Once upon a time, we’re told, people left their work behind when they walked out the office door at the end of the day. But today, when our various devices mean we’re reachable anytime and anywhere, our work has a way of following us home — in the form of after-hours emails, calls, and texts.
On Thursday, New York City Councilman Rafael Espinal introduced a bill that would prohibit companies from requiring employees “to check and respond to email and other electronic communications during non-work hours.”
“There’s a lot of New Yorkers out there that don’t know when their work day begins or when their work day ends, because we’re all so tied to our phones,” Espinal told CBS News.
This always-on way of living and working can lead, not surprisingly, to a sense of burnout and increased stress. As The New York Times notes, research shows “people who responded to work communications after 9 p.m. had a worse quality of sleep and were less engaged the next day.”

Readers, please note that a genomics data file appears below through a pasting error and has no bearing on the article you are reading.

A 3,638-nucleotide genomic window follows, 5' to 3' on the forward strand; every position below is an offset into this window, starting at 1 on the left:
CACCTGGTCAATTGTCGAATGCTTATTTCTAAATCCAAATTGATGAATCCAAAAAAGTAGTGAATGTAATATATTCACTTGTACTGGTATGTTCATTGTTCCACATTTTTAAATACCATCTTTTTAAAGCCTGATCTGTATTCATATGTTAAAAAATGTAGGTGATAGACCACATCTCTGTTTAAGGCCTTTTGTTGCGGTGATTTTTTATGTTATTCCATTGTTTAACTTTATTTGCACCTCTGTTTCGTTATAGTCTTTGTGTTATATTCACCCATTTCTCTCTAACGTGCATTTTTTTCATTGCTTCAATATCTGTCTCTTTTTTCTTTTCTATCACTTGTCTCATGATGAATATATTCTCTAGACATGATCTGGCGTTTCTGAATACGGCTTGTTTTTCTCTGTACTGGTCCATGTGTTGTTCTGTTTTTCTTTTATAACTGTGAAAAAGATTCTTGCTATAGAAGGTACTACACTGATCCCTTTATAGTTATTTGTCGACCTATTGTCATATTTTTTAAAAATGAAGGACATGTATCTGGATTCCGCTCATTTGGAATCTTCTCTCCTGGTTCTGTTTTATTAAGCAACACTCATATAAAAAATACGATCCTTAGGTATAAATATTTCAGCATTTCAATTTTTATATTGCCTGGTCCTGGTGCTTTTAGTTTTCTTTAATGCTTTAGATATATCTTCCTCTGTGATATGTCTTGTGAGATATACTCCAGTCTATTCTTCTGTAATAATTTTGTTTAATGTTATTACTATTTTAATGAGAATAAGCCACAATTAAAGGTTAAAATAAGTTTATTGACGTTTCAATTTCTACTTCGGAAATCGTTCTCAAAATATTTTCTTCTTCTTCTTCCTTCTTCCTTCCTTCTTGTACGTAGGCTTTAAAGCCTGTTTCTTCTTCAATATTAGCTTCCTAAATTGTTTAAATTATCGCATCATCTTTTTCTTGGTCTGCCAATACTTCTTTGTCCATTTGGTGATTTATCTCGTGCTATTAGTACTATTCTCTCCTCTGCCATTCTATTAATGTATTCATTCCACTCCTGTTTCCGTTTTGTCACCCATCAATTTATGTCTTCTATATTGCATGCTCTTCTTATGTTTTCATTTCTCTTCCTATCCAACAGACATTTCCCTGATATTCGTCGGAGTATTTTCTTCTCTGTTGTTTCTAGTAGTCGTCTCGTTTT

The New York bill follows similar efforts elsewhere around the world. France, for example, passed a “right-to-disconnect” law in 2017, “designed to ensure respect for rest periods and … balance between work and family and personal life,” according to the French Ministry of Labor. The German car company Daimler instituted a “Mail on Holiday” program, which automatically deletes employees’ email while they’re on vacation (and which inspired Thrive Global’s own tool, Thrive Away).
In South Korea, where death from overwork has its own word (gwarosa), the government has introduced an initiative that will shut down computers of government workers at the end of the day to ensure they leave work on time, according to Fortune.